Minimizing the time from myocardial infarction (MI) symptom onset to the implementation of lifesaving interventions decreases morbidity and mortality of women who experience an MI. However, not all women seek timely evaluation and treatment for their MI symptoms.Objectives:
The aim of this article is to describe reasons for decision treatment delays among women who experience an initial MI.Method:
A secondary analysis of narrative data collected as part of a qualitative study examining the triage experiences of women (N = 14) who presented to the emergency department with symptoms of acute MI. The data were analyzed using the Krueger method.Results:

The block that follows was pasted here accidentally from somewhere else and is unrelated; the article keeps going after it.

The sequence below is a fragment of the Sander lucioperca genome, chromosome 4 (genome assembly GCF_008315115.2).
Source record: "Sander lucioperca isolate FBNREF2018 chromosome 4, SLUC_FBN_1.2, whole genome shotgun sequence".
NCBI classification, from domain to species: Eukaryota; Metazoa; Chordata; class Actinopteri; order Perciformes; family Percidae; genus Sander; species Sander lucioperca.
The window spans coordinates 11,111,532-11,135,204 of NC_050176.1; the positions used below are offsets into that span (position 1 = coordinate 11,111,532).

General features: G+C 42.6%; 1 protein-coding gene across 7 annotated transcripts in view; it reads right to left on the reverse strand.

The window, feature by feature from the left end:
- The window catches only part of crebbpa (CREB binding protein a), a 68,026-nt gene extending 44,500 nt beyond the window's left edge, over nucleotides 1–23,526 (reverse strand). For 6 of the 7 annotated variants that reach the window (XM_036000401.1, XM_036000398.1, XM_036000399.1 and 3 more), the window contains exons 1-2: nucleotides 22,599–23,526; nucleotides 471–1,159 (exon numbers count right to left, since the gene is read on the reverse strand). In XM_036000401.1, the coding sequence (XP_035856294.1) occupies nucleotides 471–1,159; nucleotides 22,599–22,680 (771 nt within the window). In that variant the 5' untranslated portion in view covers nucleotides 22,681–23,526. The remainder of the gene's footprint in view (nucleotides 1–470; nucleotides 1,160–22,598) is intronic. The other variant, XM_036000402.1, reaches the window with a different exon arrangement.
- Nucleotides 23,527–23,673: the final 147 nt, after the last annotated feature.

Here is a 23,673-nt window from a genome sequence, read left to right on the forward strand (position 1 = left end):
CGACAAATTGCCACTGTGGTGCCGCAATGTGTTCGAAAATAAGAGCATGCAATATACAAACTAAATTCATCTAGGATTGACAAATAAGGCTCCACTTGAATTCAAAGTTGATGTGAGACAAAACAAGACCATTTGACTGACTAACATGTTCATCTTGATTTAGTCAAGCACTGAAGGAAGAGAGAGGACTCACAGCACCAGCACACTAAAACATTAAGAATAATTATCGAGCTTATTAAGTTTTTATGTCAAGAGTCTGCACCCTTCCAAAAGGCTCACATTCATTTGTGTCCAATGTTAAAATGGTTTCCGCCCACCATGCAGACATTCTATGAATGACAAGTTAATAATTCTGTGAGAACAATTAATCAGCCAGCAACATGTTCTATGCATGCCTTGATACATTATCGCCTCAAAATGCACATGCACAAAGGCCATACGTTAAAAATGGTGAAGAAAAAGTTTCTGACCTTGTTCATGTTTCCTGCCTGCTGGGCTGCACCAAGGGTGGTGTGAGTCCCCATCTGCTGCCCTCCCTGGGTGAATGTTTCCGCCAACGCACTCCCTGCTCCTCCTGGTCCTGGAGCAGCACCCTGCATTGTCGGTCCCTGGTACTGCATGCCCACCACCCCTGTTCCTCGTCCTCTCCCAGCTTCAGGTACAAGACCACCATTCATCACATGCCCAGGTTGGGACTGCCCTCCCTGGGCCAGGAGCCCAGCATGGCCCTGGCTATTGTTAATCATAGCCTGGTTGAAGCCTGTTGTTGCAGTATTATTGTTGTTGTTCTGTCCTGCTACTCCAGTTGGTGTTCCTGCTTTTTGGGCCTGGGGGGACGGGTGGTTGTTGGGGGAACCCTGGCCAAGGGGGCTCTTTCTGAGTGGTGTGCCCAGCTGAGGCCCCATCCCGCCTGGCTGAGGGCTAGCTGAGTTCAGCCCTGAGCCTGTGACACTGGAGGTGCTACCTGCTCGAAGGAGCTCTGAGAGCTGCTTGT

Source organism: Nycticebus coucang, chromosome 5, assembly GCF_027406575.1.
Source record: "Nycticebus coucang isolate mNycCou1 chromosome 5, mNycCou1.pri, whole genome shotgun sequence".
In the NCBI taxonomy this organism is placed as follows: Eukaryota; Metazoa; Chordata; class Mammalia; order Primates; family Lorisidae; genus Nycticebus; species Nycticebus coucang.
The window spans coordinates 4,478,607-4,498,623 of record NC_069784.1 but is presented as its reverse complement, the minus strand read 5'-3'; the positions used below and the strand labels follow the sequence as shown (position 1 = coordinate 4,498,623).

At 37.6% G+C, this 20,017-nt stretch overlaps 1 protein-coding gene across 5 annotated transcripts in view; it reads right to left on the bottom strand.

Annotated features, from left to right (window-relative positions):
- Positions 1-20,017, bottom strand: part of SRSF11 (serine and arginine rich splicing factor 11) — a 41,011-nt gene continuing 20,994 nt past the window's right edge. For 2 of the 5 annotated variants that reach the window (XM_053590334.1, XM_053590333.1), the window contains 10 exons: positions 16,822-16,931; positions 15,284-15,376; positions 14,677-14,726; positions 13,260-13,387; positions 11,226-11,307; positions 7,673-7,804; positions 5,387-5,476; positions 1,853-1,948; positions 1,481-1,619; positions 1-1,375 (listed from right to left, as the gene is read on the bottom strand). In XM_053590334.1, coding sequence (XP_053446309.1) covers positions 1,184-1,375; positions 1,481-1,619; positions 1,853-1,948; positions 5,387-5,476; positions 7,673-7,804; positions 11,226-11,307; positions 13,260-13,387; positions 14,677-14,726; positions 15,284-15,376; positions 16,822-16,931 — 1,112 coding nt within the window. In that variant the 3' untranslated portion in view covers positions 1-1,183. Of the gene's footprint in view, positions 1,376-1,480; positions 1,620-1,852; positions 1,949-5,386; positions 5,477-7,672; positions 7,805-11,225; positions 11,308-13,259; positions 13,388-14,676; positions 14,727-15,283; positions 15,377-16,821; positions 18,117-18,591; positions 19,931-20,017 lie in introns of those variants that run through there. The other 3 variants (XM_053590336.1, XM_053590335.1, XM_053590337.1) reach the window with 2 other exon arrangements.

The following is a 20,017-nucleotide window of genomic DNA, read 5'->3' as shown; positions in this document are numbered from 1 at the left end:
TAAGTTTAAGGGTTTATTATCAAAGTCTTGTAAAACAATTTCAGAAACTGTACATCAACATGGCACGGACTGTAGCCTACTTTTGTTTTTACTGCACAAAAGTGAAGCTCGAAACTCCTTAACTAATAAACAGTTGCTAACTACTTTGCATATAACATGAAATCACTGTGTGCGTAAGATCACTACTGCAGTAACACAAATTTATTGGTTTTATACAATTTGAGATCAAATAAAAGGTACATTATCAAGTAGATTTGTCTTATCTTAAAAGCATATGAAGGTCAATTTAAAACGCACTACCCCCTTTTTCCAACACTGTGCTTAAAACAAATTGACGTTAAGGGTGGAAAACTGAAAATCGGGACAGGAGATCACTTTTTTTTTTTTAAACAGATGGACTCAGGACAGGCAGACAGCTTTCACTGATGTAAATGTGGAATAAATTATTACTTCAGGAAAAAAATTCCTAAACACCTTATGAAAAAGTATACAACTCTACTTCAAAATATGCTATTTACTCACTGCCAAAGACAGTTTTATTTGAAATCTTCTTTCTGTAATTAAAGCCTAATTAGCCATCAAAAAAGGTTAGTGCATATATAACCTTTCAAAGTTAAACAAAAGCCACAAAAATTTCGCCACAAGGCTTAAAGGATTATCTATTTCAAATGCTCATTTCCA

Women with severe symptoms sought immediate evaluation. However, 9 of the 14 participants reported delays in seeking immediate evaluation and treatment for MI. Four of the participants who delayed were health care professionals (3 nurses, 1 respiratory therapist). Content analysis revealed 3 themes accounting for the delay: lack of association of symptoms with MI, personal/professional obligations, and refusal to arrive via ambulance.Discussion:
Some women who experience MI continue to delay despite symptoms of nausea, indigestion, and fatigue as well as a family history of heart disease and recommendations to the contrary. Reducing delays will improve survival and minimize morbidity and mortality for women who suffer an acute MI.